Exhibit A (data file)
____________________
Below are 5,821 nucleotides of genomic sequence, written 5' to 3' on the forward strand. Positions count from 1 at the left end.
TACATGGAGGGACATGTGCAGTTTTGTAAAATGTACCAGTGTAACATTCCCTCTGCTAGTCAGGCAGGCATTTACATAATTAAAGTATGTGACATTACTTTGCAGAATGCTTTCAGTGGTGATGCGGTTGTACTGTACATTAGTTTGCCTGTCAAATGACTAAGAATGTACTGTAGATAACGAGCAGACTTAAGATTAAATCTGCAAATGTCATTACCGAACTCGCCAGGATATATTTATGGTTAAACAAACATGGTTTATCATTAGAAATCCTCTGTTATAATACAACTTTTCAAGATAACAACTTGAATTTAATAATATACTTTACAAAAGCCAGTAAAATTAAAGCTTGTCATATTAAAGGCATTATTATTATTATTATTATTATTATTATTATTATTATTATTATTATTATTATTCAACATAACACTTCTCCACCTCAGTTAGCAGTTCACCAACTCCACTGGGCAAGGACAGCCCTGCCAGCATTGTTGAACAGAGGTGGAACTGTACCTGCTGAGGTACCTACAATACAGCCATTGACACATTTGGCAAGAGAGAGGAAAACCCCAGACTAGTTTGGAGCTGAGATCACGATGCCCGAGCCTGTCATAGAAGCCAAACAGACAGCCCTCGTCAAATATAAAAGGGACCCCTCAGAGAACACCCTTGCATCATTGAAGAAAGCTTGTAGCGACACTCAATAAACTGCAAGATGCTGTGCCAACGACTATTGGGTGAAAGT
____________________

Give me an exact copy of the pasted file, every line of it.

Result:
Below are 5,821 nucleotides of genomic sequence, written 5' to 3' on the forward strand. Positions count from 1 at the left end.
TACATGGAGGGACATGTGCAGTTTTGTAAAATGTACCAGTGTAACATTCCCTCTGCTAGTCAGGCAGGCATTTACATAATTAAAGTATGTGACATTACTTTGCAGAATGCTTTCAGTGGTGATGCGGTTGTACTGTACATTAGTTTGCCTGTCAAATGACTAAGAATGTACTGTAGATAACGAGCAGACTTAAGATTAAATCTGCAAATGTCATTACCGAACTCGCCAGGATATATTTATGGTTAAACAAACATGGTTTATCATTAGAAATCCTCTGTTATAATACAACTTTTCAAGATAACAACTTGAATTTAATAATATACTTTACAAAAGCCAGTAAAATTAAAGCTTGTCATATTAAAGGCATTATTATTATTATTATTATTATTATTATTATTATTATTATTATTATTATTATTCAACATAACACTTCTCCACCTCAGTTAGCAGTTCACCAACTCCACTGGGCAAGGACAGCCCTGCCAGCATTGTTGAACAGAGGTGGAACTGTACCTGCTGAGGTACCTACAATACAGCCATTGACACATTTGGCAAGAGAGAGGAAAACCCCAGACTAGTTTGGAGCTGAGATCACGATGCCCGAGCCTGTCATAGAAGCCAAACAGACAGCCCTCGTCAAATATAAAAGGGACCCCTCAGAGAACACCCTTGCATCATTGAAGAAAGCTTGTAGCGACACTCAATAAACTGCAAGATGCTGTGCCAACGACTATTGGGTGAAAGT